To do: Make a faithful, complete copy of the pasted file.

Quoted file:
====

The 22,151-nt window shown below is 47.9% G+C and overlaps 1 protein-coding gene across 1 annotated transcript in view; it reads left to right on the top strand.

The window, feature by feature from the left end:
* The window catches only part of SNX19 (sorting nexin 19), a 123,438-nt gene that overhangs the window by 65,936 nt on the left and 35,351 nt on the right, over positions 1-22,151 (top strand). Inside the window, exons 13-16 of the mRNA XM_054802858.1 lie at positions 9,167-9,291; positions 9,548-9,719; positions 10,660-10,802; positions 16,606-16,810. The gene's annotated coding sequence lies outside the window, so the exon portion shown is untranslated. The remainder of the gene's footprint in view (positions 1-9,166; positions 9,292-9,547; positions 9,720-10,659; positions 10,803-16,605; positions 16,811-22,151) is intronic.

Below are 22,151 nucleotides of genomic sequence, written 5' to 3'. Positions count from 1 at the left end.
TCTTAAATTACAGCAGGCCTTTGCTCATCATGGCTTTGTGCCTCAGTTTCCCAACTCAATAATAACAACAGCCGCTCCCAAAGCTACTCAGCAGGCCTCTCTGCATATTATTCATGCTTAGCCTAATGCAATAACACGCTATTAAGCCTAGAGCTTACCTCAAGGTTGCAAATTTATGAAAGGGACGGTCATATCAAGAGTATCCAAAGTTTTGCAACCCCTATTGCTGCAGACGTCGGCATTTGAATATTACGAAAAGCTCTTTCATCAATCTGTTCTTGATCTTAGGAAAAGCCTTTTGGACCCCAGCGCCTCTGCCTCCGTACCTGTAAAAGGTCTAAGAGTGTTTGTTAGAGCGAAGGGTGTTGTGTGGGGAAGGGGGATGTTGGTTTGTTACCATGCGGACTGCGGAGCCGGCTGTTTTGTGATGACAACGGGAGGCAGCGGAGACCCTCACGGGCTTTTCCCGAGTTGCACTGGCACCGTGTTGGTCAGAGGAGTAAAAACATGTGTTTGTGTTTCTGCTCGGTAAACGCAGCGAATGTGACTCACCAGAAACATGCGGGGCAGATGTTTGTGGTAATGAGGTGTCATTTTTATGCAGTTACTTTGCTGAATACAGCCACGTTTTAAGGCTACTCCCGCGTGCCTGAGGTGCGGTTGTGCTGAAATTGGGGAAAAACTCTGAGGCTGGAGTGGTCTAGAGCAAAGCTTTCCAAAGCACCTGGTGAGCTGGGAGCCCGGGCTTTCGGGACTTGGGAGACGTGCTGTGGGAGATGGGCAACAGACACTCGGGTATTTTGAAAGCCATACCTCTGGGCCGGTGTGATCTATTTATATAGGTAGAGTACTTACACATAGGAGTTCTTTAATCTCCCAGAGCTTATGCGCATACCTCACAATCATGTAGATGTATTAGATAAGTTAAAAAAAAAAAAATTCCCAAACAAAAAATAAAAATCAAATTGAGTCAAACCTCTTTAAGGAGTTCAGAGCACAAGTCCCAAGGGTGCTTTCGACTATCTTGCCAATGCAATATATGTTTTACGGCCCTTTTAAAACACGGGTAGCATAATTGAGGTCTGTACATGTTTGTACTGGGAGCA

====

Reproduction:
The 22,151-nt window shown below is 47.9% G+C and overlaps 1 protein-coding gene across 1 annotated transcript in view; it reads left to right on the top strand.

The window, feature by feature from the left end:
* The window catches only part of SNX19 (sorting nexin 19), a 123,438-nt gene that overhangs the window by 65,936 nt on the left and 35,351 nt on the right, over positions 1-22,151 (top strand). Inside the window, exons 13-16 of the mRNA XM_054802858.1 lie at positions 9,167-9,291; positions 9,548-9,719; positions 10,660-10,802; positions 16,606-16,810. The gene's annotated coding sequence lies outside the window, so the exon portion shown is untranslated. The remainder of the gene's footprint in view (positions 1-9,166; positions 9,292-9,547; positions 9,720-10,659; positions 10,803-16,605; positions 16,811-22,151) is intronic.

Below are 22,151 nucleotides of genomic sequence, written 5' to 3'. Positions count from 1 at the left end.
TCTTAAATTACAGCAGGCCTTTGCTCATCATGGCTTTGTGCCTCAGTTTCCCAACTCAATAATAACAACAGCCGCTCCCAAAGCTACTCAGCAGGCCTCTCTGCATATTATTCATGCTTAGCCTAATGCAATAACACGCTATTAAGCCTAGAGCTTACCTCAAGGTTGCAAATTTATGAAAGGGACGGTCATATCAAGAGTATCCAAAGTTTTGCAACCCCTATTGCTGCAGACGTCGGCATTTGAATATTACGAAAAGCTCTTTCATCAATCTGTTCTTGATCTTAGGAAAAGCCTTTTGGACCCCAGCGCCTCTGCCTCCGTACCTGTAAAAGGTCTAAGAGTGTTTGTTAGAGCGAAGGGTGTTGTGTGGGGAAGGGGGATGTTGGTTTGTTACCATGCGGACTGCGGAGCCGGCTGTTTTGTGATGACAACGGGAGGCAGCGGAGACCCTCACGGGCTTTTCCCGAGTTGCACTGGCACCGTGTTGGTCAGAGGAGTAAAAACATGTGTTTGTGTTTCTGCTCGGTAAACGCAGCGAATGTGACTCACCAGAAACATGCGGGGCAGATGTTTGTGGTAATGAGGTGTCATTTTTATGCAGTTACTTTGCTGAATACAGCCACGTTTTAAGGCTACTCCCGCGTGCCTGAGGTGCGGTTGTGCTGAAATTGGGGAAAAACTCTGAGGCTGGAGTGGTCTAGAGCAAAGCTTTCCAAAGCACCTGGTGAGCTGGGAGCCCGGGCTTTCGGGACTTGGGAGACGTGCTGTGGGAGATGGGCAACAGACACTCGGGTATTTTGAAAGCCATACCTCTGGGCCGGTGTGATCTATTTATATAGGTAGAGTACTTACACATAGGAGTTCTTTAATCTCCCAGAGCTTATGCGCATACCTCACAATCATGTAGATGTATTAGATAAGTTAAAAAAAAAAAAATTCCCAAACAAAAAATAAAAATCAAATTGAGTCAAACCTCTTTAAGGAGTTCAGAGCACAAGTCCCAAGGGTGCTTTCGACTATCTTGCCAATGCAATATATGTTTTACGGCCCTTTTAAAACACGGGTAGCATAATTGAGGTCTGTACATGTTTGTACTGGGAGCA